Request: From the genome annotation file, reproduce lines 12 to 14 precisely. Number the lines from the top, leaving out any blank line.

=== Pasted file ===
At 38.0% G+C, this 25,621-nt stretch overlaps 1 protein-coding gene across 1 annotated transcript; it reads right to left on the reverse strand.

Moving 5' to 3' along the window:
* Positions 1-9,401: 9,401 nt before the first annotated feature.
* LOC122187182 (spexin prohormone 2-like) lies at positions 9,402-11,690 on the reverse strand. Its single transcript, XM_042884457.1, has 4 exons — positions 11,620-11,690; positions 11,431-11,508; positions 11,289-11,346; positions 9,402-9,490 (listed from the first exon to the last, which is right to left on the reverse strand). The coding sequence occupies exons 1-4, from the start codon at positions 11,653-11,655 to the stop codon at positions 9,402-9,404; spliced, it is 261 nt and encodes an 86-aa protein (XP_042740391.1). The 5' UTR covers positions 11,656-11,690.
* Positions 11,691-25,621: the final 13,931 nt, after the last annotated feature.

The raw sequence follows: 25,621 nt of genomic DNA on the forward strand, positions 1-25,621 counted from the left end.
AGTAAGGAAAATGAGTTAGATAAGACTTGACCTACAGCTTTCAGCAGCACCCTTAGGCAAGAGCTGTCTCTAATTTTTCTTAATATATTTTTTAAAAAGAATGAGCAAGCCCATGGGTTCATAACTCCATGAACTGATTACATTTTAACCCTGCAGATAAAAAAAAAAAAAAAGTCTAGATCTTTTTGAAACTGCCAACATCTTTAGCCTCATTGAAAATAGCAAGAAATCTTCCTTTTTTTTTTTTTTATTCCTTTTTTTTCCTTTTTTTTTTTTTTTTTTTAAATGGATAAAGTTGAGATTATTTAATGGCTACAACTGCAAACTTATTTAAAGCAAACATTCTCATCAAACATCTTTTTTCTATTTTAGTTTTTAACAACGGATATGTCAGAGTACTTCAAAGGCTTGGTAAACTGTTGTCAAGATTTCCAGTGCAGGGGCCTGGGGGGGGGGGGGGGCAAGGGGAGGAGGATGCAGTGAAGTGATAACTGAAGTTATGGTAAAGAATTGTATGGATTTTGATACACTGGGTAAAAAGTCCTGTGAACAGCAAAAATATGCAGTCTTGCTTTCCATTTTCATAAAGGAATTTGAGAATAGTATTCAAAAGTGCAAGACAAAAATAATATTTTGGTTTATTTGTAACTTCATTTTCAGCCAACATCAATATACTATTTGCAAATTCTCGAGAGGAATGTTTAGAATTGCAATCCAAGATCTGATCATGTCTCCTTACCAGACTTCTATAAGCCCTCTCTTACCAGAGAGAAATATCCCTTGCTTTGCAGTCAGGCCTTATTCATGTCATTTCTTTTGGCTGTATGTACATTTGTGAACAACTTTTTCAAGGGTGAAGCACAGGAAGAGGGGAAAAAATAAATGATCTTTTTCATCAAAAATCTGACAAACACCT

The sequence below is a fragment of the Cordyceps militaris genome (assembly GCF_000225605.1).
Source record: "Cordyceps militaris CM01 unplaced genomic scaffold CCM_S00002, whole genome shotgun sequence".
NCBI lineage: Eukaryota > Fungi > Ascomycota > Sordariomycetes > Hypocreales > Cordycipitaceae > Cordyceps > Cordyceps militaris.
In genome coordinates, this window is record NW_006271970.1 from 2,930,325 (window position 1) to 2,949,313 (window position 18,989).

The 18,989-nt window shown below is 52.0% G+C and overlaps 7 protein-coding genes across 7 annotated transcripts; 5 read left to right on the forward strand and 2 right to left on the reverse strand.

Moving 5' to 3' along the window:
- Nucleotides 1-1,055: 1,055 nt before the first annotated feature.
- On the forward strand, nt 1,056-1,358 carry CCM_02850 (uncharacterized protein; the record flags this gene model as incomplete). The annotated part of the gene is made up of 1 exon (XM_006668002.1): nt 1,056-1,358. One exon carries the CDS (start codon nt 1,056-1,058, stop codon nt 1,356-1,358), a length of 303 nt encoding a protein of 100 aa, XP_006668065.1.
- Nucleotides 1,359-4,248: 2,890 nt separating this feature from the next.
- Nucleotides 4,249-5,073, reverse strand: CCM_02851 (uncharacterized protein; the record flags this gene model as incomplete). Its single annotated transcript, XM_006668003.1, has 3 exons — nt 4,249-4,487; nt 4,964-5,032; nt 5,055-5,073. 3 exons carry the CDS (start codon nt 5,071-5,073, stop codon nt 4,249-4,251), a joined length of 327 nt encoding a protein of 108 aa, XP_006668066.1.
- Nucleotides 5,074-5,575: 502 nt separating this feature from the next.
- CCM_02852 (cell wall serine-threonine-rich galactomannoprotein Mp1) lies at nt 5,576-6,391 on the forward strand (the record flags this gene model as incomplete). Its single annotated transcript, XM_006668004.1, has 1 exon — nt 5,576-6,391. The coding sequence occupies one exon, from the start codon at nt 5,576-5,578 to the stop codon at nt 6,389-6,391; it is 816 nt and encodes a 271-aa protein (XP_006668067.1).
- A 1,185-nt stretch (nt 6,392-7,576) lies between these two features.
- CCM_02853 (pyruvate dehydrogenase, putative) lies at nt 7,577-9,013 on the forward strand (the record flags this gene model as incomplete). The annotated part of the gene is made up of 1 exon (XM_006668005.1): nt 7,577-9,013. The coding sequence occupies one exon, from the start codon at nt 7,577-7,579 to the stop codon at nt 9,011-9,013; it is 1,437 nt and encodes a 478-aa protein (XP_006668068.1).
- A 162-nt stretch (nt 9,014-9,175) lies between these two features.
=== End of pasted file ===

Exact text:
The 18,989-nt window shown below is 52.0% G+C and overlaps 7 protein-coding genes across 7 annotated transcripts; 5 read left to right on the forward strand and 2 right to left on the reverse strand.

Moving 5' to 3' along the window:
- Nucleotides 1-1,055: 1,055 nt before the first annotated feature.